On New Year's Eve, Katie joined us and we were able to experience fireworks at midnight again. Watching fireworks in Managua is very different from the 4th of July celebrations I have had. Both times at midnight we drove to a scenic view overlooking the city and at 12:00, the entire city begins to shoot of fireworks and it twinkles in flashes of color for about 10 minutes. Nicaraguans buy their own fireworks and everyone shoots them off at the same time. It is pretty cool and hard to describe. The pictures really don't do it justice. We also visited Laguna de Apoyo and the Messiah Volcano while she was here. It was just wonderful to have her around even though it was only for a week.

As we moved through January and February, we learned of the new friends who will not be returning next year. I knew this transition was coming, but was caught off guard at how disappointed  and sad I felt. Most of you know that I am the daughter of a military chaplain, so we moved every two years and our neighbors on base were coming and going. After marriage I didn't stop moving, so change is part of my life and I look forward to it. At least I used to feel that way. It has been fascinating for me to process these new feelings and reflect on the impact it has on me. The next school year could bring several changes and I try to focus on the new friends I have yet to meet rather than on the goodbyes, but  I will especially miss my neighbors!

So what is keeping the Nica Faber's so busy????  Stacey is busy with Young Life and presented her    testimony at the last meeting. She attends the church youth activities as well. She is part of the Ultimate Frisbee team and manager for the boy's basketball team. Her patellar tracking, moving knee cap, has been painful and kept her from playing basketball. Stacey loves it here and is thankful we moved. Branden is playing basketball and was a stagehand for the musical at school. He also attends Young Life and church youth activities. Branden likes it here, but given a choice, would prefer to be at SFC. Rachelle is playing soccer and is just starting to be involved with an elementary musical about the Tale of Three Trees.  She attend some of the church youth activities and goes to Girl Scouts at the US Embassy. She is also loving it here and is glad we came, but does miss her friends at SFC. Jeff is coaching basketball and attending two Bible studies. I am trying to start a running routine and am involved in two Bible studies. (This last paragraph kinda looks like a Christmas family update letter).

I struggle with use of time, busyness and trying to find a balance. I thought moving into a missionary setting, that we would have more time, but have not found that to be true. Life is changing and busy in a different way. But, it is important to stay connected with people and to be involved in life. One of my studies is on sacred friendship and through it, God is teaching me that we need to stay connected to each other especially living in a different culture. But not just connected, we need to pray together and learn how God is moving in our own lives, but more importantly in the lives of our friends. I have also learned that it is normal to go through a time in the first year of feeling isolated and not sure how God is using and moving in our lives in this new venture. There is comfort in numbers.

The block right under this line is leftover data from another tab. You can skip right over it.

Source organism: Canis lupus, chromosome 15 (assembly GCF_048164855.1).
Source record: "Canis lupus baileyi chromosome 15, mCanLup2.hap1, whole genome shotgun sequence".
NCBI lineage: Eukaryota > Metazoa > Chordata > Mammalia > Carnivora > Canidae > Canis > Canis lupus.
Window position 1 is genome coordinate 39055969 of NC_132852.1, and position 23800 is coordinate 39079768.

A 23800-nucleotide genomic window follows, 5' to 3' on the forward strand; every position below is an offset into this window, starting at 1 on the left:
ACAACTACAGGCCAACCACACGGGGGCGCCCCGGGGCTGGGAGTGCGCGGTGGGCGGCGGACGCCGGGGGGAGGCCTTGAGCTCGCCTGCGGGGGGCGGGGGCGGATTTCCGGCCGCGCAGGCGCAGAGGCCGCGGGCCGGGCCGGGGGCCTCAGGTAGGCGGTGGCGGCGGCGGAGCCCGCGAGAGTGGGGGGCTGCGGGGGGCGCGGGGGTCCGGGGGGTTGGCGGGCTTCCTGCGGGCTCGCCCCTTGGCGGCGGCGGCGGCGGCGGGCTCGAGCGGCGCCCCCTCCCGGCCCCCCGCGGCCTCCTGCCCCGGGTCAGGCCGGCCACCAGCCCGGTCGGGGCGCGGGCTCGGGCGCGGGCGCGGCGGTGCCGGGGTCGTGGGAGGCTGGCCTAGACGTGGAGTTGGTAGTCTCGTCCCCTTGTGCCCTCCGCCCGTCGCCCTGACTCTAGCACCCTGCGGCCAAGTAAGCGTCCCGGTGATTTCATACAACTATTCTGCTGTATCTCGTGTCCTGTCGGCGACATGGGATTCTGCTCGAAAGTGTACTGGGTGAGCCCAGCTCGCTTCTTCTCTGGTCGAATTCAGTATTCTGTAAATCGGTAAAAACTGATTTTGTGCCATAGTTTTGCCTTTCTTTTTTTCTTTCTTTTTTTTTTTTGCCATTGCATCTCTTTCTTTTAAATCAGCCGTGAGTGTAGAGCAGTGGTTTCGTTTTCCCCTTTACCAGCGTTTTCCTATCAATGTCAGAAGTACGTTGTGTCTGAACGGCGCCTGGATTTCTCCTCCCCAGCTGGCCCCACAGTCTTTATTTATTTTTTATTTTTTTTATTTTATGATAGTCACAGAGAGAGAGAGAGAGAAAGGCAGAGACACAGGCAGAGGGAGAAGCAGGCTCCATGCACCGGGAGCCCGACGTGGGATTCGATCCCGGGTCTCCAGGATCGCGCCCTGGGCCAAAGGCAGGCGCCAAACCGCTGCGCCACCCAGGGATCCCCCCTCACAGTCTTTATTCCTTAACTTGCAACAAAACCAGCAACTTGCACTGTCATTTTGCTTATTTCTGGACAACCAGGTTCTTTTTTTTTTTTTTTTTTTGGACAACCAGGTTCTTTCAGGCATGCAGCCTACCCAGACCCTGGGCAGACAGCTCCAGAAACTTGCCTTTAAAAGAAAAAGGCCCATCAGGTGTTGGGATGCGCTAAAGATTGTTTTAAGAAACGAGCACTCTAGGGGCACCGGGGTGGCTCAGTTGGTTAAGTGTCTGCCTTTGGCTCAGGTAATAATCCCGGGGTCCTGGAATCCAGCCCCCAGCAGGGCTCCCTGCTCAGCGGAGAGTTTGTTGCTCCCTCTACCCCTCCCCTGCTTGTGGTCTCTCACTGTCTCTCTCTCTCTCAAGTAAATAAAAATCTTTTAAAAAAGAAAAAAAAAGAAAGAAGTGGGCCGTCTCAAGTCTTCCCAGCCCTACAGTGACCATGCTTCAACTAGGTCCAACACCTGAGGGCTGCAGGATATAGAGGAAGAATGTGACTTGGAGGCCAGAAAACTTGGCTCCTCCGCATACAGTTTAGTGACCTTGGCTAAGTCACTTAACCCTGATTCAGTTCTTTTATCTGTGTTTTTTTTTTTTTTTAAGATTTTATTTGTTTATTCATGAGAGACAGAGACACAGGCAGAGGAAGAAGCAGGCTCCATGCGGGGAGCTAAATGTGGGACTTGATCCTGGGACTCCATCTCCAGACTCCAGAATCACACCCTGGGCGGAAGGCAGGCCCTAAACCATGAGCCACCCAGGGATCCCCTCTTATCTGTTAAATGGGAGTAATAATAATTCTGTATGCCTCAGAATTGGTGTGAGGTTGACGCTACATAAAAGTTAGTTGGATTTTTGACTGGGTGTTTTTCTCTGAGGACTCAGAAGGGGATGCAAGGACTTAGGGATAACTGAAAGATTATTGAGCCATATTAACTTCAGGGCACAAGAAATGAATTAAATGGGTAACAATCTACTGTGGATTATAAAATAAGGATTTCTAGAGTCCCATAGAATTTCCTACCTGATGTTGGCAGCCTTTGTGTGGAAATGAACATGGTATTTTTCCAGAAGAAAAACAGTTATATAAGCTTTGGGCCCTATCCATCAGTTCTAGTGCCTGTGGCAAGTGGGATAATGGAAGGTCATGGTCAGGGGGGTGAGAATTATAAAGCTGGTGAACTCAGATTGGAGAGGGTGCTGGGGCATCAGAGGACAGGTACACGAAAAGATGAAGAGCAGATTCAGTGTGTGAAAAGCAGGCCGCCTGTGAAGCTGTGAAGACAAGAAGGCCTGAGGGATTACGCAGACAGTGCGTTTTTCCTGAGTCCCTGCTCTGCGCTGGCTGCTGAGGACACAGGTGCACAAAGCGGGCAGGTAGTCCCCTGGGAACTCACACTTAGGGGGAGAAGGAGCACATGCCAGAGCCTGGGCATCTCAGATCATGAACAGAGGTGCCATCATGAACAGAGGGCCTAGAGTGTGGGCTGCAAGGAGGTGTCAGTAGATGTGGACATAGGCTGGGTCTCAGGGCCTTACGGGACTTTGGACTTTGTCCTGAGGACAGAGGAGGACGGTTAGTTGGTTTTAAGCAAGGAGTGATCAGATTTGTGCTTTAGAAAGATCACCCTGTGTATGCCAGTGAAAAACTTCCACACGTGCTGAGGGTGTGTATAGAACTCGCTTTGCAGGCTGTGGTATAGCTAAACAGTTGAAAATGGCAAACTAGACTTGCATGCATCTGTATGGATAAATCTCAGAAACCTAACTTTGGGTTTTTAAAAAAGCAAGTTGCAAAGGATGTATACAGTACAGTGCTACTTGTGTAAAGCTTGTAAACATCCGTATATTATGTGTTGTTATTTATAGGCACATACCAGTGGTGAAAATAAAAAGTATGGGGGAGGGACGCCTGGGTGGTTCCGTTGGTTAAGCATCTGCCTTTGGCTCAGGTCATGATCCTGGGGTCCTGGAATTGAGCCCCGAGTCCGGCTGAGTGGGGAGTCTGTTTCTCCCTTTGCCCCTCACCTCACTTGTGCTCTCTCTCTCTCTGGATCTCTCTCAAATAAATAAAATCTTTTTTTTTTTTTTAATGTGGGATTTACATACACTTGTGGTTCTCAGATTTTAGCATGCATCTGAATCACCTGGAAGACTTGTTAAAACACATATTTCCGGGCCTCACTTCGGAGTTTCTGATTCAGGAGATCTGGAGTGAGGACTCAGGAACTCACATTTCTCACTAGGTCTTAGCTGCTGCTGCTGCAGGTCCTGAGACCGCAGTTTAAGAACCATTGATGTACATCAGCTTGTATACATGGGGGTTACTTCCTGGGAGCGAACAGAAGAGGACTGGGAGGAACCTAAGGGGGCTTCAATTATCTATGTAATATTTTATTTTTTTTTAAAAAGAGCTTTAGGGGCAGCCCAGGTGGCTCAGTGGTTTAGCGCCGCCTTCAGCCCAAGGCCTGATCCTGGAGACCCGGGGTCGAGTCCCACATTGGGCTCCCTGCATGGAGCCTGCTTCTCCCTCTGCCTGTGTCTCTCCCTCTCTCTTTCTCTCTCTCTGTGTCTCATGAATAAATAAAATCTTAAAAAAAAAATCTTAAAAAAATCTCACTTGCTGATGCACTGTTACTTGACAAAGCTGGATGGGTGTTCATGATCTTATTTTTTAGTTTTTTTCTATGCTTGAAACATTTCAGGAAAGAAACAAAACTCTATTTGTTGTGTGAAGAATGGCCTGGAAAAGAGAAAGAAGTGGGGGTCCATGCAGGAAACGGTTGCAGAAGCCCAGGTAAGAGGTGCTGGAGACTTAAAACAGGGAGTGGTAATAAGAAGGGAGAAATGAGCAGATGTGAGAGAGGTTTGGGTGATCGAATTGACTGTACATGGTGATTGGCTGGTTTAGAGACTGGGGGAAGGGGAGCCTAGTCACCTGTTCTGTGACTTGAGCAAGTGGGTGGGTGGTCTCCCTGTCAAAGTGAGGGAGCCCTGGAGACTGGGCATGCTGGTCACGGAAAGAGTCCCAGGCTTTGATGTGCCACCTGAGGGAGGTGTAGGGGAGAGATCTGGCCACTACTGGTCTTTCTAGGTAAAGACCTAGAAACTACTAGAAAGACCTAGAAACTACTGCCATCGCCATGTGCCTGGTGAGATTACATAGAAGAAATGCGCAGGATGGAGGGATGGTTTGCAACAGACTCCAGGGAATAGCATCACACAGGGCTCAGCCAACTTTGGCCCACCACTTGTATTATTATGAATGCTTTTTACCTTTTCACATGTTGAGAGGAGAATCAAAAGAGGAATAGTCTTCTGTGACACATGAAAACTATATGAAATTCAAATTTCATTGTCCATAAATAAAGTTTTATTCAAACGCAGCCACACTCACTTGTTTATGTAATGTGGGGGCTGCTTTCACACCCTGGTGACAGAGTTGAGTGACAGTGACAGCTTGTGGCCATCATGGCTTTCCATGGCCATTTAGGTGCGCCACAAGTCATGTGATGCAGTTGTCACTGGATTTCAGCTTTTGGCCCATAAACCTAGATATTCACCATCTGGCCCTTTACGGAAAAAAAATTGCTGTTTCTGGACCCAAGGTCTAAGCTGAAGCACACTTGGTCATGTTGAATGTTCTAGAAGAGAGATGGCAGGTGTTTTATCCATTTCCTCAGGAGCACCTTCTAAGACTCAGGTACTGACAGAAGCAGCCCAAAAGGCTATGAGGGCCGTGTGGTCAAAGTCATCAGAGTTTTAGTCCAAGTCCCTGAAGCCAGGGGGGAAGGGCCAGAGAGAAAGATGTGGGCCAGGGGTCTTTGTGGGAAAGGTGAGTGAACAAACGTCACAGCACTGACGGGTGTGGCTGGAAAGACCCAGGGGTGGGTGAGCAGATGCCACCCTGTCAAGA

While thinking about my activities, I also ponder about my job and the impression of friends and supporters that I am just teaching missionary or wealthy Nica children. I am not in the barrio trying to reach the poor or needy children. Can I truly say I am a missionary? I know NCA is an important part of this community and do not questions my calling from God to be here, but I do find myself thinking about this quite often. In my personal devotions for the lent season one of the days focused on our eagerness to please the Lord and being involved in many kinds of ministries. John tells people to do the small but important things that you do for Christ. One of the readings for that day was Luke 3:10-14. I know I serve a purpose and I am furthering God's kingdom when I touch the lives of the precious 4 and 5 year olds in my class, but it is nice to hear affirmation from God's Word. I need to do my job to the best of my ability, love on these beautiful children, and block satan from distracting me with confusion.

This blog is more a place of updates and journaling. I hope you enjoy the content and don't mind my simple to the point writing style. I have never enjoyed writing, but want to keep you all connected to our lives here in Nicaragua, so I write what comes to mind. Just saying this so you know it is intentional that this is not a blog that is well organized and profoundly deep every time. I love you all and we feel your prayers. Please keep praying!

Sunday, December 11, 2016

Reflections on the First Five Months

We are coming to the end of the first semester and we are all surprised by conflicting feelings: we have only been here five months yet it feels like we've been here much longer vs. we have just gotten here and half of the school year is almost over.